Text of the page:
Guidance for school staff on how to spot the signs of sexual exploitation and how to respond.
Trigger warning. This page includes explicit descriptions of abuse and may be distressing to read. Information on how to access support for any issues it may raise are provided on the
Identify child abuse page.
Defining child sexual exploitation
Child sexual exploitation is a form of sexual abuse where offenders use their power, (physical, financial or emotional) over a child or young person, or a false identity, to sexually or emotionally abuse them.
Sexual exploitation is a real threat for children and young people of all ages and backgrounds.
It often involves situations and relationships where young people receive something (for example: food, accommodation, drugs, alcohol, cigarettes, affection, gifts or money) in return for participating in sexual activities. Child sexual exploitation can occur in person or online, and sometimes the child or young person may not even realise they are a victim.
Identifying the signs
Child sexual exploitation can be hard to identify, however there are warning signs.
As professionals who work with children, you are often best placed to identify signs and behaviours that may indicate that a child or young person has been subject to abuse, or that a school community member may be a perpetrator of abuse. It is therefore critical that you are able to recognise the signs of sexual exploitation, as you may be the only adult in a position to identify and respond to suspected abuse.
In many cases the signs that an adult is sexually abusing (or grooming a child with the intent of sexually abusing them) may not be obvious. To find out more about how to spot the signs, refer to Identify child abuse.
How sexual exploitation happens
Child sexual exploitation can take many forms but some of the common situations in which it can occur include:
This usually involves an individual who exercises inappropriate power or control over a young person. There may be a significant age gap. The victim may believe they are in a loving relationship or friendship initially but the relationship then changes and the offender uses their power over the young person to coerce, intimidate and continue the abuse.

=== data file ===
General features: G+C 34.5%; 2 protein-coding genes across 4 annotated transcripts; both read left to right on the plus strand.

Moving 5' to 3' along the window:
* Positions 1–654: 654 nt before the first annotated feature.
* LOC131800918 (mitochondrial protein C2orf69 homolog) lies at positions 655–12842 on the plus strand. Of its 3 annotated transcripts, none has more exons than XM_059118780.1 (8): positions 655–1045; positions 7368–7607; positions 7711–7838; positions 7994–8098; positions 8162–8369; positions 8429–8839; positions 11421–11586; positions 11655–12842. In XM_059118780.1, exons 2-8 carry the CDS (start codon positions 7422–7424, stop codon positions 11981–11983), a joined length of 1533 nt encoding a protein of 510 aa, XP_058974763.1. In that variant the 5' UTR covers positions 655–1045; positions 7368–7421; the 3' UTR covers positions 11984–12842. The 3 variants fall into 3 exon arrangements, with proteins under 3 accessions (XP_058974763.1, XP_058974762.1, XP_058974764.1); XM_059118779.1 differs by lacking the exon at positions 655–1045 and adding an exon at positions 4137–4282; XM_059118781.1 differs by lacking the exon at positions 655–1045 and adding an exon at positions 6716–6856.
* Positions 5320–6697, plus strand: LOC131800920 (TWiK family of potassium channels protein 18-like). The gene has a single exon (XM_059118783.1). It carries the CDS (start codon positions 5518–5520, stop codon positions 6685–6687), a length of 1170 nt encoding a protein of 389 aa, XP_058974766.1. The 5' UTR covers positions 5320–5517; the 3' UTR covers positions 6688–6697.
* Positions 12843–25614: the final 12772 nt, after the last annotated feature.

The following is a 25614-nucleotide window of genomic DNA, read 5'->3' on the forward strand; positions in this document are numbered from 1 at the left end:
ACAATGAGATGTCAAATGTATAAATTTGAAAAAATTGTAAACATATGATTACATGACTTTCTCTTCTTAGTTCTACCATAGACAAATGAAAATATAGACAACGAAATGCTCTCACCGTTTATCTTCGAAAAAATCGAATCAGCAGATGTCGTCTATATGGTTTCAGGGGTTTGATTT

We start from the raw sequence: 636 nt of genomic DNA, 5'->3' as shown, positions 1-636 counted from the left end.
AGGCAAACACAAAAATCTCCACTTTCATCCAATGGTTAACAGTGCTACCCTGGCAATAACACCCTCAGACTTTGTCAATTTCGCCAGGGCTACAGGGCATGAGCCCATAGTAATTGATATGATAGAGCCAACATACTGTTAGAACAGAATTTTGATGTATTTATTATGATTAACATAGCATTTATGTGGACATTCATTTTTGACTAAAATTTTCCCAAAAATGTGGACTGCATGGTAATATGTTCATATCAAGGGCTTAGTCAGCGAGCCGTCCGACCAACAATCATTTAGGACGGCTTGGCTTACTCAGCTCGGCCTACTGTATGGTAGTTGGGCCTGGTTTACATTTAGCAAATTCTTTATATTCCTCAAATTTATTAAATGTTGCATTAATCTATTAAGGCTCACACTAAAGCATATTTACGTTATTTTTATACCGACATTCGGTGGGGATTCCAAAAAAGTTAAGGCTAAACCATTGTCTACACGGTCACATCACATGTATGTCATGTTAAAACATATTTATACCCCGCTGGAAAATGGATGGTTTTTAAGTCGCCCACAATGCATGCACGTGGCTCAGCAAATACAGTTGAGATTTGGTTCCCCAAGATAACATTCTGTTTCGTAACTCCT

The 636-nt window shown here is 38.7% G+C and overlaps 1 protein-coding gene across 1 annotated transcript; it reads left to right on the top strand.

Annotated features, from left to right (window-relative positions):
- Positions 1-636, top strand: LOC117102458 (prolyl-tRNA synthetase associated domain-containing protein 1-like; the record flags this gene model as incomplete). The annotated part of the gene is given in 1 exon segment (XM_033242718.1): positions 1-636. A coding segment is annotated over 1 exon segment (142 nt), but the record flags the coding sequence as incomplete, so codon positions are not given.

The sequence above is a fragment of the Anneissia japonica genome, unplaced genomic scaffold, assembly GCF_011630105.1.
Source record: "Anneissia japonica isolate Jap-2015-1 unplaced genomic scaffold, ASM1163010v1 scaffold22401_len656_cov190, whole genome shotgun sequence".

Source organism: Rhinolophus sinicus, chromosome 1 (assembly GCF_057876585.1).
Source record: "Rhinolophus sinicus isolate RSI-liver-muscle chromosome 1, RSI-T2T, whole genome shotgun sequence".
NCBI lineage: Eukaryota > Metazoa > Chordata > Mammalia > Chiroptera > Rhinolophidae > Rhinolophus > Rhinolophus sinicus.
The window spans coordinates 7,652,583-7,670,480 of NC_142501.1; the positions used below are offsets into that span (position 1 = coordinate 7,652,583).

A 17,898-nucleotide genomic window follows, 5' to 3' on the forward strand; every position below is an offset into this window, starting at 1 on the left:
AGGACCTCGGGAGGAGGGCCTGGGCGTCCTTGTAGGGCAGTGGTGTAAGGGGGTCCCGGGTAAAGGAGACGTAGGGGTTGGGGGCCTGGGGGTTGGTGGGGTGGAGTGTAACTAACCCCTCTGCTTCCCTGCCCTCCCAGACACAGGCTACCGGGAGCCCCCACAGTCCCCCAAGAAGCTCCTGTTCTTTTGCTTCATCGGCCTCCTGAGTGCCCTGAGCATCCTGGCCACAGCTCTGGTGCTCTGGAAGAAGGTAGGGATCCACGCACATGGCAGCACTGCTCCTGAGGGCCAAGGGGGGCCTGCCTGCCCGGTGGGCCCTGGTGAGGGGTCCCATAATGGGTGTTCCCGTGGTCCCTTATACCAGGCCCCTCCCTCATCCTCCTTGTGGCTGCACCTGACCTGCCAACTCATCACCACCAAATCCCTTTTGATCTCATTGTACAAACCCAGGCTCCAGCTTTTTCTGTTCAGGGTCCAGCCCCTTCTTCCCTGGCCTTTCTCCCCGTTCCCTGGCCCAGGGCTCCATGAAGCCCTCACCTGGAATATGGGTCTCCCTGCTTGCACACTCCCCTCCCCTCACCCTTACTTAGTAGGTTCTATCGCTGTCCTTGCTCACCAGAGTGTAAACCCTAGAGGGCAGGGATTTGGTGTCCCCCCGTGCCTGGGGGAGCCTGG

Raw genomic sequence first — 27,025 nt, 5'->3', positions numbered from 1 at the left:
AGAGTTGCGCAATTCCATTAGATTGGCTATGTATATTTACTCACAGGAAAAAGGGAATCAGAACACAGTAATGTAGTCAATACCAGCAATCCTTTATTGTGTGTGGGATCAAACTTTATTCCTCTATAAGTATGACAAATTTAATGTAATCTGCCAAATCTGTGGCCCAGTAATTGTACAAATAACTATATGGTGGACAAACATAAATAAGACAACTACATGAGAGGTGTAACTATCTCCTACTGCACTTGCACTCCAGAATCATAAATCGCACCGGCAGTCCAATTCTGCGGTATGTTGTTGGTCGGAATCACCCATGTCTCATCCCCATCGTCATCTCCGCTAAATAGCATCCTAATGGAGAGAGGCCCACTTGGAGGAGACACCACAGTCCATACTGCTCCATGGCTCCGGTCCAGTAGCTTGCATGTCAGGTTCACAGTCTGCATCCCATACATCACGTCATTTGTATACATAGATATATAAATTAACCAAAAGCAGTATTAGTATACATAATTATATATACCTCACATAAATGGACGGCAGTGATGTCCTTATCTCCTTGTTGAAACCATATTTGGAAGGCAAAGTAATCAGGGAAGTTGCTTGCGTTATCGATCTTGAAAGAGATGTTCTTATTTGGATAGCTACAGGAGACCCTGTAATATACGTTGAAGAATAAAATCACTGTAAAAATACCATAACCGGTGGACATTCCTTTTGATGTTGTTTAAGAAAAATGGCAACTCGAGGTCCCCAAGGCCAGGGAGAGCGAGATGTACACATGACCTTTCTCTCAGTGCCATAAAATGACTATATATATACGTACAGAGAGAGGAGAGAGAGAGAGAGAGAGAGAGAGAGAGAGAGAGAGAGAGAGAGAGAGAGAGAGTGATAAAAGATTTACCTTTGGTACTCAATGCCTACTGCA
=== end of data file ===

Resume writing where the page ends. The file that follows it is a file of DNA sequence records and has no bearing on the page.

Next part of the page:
Another young person befriends and grooms the victim into a sexual relationship by presenting as an ideal partner. They then force or coerce the victim into having sex with them, friends or associates, for social status, financial or other gain.
Organised exploitation and trafficking
Organised sexual exploitation is the most sophisticated form of sexual exploitation. There are often links between abusers and victims are moved between networks (internal trafficking). Young people (often connected) are passed through networks, possibly over geographical distances, between towns and cities where they may be forced into sexual activity.
Forced marriage, where a child or young person is subject to a marriage without their consent, and which is usually arranged for by their immediate or extended family, is also a form of sexual exploitation and constitutes a criminal offence.
Grooming is when a person engages in predatory conduct to prepare a child or young person for sexual activity at a later time.
Grooming can include communicating or attempting to befriend or establish a relationship or other emotional connection with the child or their parent or carer.
Young people are often 'groomed' before they are sexually abused. At first they may be tricked into thinking they are in a safe and normal relationship so they may not know it’s happening or may feel they have no choice but to be abused.
It may be hard to identify when someone is being groomed until after they have been sexually abused, because grooming behaviour can sometimes look like ‘normal’ caring behaviour, however this is not always the case.
Examples of grooming behaviour may include:
- giving gifts or special attention to a child or young person, or their parent or carer, making the child or young person feel special or indebted to an adult
- making close physical contact sexual, such as inappropriate tickling and wrestling or play fighting